Best Answer

The pendulum's length is 0.36 meters or 1.18 feet.

Q: What is the length of a pendulum with a period of 1.20 s?

Write your answer...

Submit

Still have questions?

Continue Learning about Math & Arithmetic

The pendulum has an arm length of 0.06 meters or 2.36 inches.

9.5 inches

To predict the period of a pendulum, we can use the equation T = 2Ļā(L/g), where T is the period, L is the length of the string, and g is the acceleration due to gravity. Plugging in L = 24cm (or 0.24m) and g = 9.8 m/sĀ², we can calculate the period using this equation.

Time period and length of a pendulum are related by: T = 2(pi)(L).5(g).5 so putting in the values and solving for g yields a result of : g = 9.70 ms-2

Pendulums have been used for thousands of years as a time keeping device in various civilizations. Assuming that it is only displaced by a small angle, a pendulum wall have a period of 2pi*√(L/g) where L is the length of the pendulum and g is the acceeleration due to gravity, normally 9.81m/s². One of the cool things about pendulums is that if one is made with a length of one meter, it will have a period of 2.00607 seconds, meaning it will take just slightly more than one second to swing from one side to another.

Related questions

pendulum length (L)=1.8081061073513foot pendulum length (L)=0.55111074152067meter

The pendulum has an arm length of 0.06 meters or 2.36 inches.

The length of a pendulum can be calculated using the formula L = (g * T^2) / (4 * Ļ^2), where L is the length of the pendulum, g is the acceleration due to gravity (approximately 9.81 m/s^2), T is the period of the pendulum (4.48 s in this case), and Ļ is a mathematical constant. By substituting the values into the formula, the length of the pendulum with a period of 4.48 s can be determined.

The length of the pendulum has the greatest effect on its period. A longer pendulum will have a longer period, while a shorter pendulum will have a shorter period. The mass of the pendulum bob and the angle of release also affect the period, but to a lesser extent.

The length of a pendulum with a period of 0.7 seconds can be calculated using the formula T = 2Ļā(L/g), where T is the period, L is the length of the pendulum, and g is the acceleration due to gravity. Rearranging the formula gives L = (T^2 * g) / (4Ļ^2). Substituting T = 0.7 s and g = 9.81 m/s^2, the length of the pendulum is approximately 0.46 meters.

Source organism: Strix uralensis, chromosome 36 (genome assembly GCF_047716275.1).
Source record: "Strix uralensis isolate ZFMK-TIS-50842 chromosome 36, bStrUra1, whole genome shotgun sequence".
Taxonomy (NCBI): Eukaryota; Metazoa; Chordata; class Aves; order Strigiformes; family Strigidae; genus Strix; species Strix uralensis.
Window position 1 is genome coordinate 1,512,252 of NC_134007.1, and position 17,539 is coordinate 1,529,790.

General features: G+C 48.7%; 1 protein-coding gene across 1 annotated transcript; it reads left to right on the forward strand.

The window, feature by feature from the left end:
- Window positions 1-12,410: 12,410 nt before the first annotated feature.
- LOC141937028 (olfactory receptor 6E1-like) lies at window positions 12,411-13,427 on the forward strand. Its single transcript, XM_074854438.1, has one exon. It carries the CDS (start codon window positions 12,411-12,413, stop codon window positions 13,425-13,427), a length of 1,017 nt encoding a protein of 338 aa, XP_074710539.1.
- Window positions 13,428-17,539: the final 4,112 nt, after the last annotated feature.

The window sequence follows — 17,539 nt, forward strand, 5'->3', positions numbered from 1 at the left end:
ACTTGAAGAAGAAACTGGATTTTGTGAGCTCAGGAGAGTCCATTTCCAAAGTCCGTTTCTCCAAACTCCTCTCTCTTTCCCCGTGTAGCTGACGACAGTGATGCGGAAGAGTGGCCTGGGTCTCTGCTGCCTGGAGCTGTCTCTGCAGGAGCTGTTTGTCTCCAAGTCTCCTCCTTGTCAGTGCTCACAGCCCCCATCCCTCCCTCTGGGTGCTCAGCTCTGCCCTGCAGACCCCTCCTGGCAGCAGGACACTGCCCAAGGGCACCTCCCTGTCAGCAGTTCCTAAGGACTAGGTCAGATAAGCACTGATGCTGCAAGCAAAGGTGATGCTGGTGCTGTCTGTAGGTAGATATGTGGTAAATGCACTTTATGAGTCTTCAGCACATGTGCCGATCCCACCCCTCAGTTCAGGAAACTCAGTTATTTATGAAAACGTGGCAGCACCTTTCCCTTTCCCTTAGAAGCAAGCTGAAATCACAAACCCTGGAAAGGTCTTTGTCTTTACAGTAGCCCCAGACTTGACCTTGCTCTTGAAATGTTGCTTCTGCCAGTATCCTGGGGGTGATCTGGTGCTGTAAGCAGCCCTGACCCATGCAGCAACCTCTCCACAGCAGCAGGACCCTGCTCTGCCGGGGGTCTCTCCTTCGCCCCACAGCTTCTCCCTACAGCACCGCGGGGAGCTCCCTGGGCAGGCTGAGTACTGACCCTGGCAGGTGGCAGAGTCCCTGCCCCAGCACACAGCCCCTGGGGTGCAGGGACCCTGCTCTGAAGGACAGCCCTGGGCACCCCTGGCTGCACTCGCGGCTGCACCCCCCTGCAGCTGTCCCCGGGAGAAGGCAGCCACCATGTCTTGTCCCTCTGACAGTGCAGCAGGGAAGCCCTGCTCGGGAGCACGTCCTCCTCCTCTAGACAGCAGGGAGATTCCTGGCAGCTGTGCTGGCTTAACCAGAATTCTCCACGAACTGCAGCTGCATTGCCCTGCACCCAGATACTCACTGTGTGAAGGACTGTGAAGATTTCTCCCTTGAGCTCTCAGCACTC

9.5 inches

The period of a pendulum is given by T = 2Ļā(L/g), where L is the length of the pendulum and g is the acceleration due to gravity. Since the pendulum's length and mass do not change, its period on the moon would be T = 2Ļā(L/1.62), assuming the pendulum is the same length. Solving for T gives 2.56 seconds.

The period of a pendulum is given by T = 2Ļā(L/g), where L is the length of the pendulum and g is the acceleration due to gravity (approximately 9.81 m/s^2). Plugging in the values, T = 2Ļā(45/9.81) ā 9.0 s.

The time required for one complete oscillation (or swing) of a pendulum is known as its period. The period of a simple pendulum depends on its length and the acceleration due to gravity. The formula to calculate the period of a pendulum is T = 2Ļā(L/g), where T is the period, L is the length of the pendulum, and g is the acceleration due to gravity (approximately 9.81 m/s^2).

The period of a pendulum is given by T = 2Ļā(L/g), where L is the length of the pendulum and g is the acceleration due to gravity. On the moon, the acceleration due to gravity is approximately 1.625 m/s^2, so the period of a 1.0 m length pendulum would be T = 2Ļā(1.0/1.625) ā 3.58 seconds.

The period of a pendulum can be calculated using the formula T = 2Ļā(L/g), where T is the period, L is the length of the pendulum (0.500 m in this case), and g is the acceleration due to gravity (approximately 9.81 m/s^2). Plugging in the values, the period of the pendulum with a length of 0.500 m can be calculated.

Assuming a gravitational acceleration of 9.81 m/s^2, a pendulum in Nairobi with a length of approximately 0.25 meters would have a time period of around 1 second. This is calculated using the formula T = 2Ļā(L/g), where T is the time period, L is the length of the pendulum, and g is the gravitational acceleration.